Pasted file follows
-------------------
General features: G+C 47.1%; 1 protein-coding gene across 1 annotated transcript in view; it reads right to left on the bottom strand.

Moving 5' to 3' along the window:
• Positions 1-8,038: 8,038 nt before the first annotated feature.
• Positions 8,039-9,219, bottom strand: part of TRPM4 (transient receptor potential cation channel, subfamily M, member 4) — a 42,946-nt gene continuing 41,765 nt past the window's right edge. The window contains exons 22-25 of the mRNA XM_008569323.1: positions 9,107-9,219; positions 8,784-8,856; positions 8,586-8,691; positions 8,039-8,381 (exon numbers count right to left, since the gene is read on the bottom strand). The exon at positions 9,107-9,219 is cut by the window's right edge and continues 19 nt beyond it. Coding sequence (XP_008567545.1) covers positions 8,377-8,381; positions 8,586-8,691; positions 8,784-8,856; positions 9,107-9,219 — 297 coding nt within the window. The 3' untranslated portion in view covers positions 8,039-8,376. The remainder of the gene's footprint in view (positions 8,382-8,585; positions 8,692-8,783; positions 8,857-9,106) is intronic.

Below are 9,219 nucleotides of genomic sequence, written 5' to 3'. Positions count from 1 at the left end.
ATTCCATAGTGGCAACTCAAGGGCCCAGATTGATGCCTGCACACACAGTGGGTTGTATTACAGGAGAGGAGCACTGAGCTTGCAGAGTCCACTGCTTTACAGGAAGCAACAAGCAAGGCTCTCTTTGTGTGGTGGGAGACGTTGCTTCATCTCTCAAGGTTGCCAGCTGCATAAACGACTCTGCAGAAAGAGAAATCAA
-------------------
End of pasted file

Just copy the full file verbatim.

General features: G+C 47.1%; 1 protein-coding gene across 1 annotated transcript in view; it reads right to left on the bottom strand.

Moving 5' to 3' along the window:
• Positions 1-8,038: 8,038 nt before the first annotated feature.
• Positions 8,039-9,219, bottom strand: part of TRPM4 (transient receptor potential cation channel, subfamily M, member 4) — a 42,946-nt gene continuing 41,765 nt past the window's right edge. The window contains exons 22-25 of the mRNA XM_008569323.1: positions 9,107-9,219; positions 8,784-8,856; positions 8,586-8,691; positions 8,039-8,381 (exon numbers count right to left, since the gene is read on the bottom strand). The exon at positions 9,107-9,219 is cut by the window's right edge and continues 19 nt beyond it. Coding sequence (XP_008567545.1) covers positions 8,377-8,381; positions 8,586-8,691; positions 8,784-8,856; positions 9,107-9,219 — 297 coding nt within the window. The 3' untranslated portion in view covers positions 8,039-8,376. The remainder of the gene's footprint in view (positions 8,382-8,585; positions 8,692-8,783; positions 8,857-9,106) is intronic.

Below are 9,219 nucleotides of genomic sequence, written 5' to 3'. Positions count from 1 at the left end.
ATTCCATAGTGGCAACTCAAGGGCCCAGATTGATGCCTGCACACACAGTGGGTTGTATTACAGGAGAGGAGCACTGAGCTTGCAGAGTCCACTGCTTTACAGGAAGCAACAAGCAAGGCTCTCTTTGTGTGGTGGGAGACGTTGCTTCATCTCTCAAGGTTGCCAGCTGCATAAACGACTCTGCAGAAAGAGAAATCAA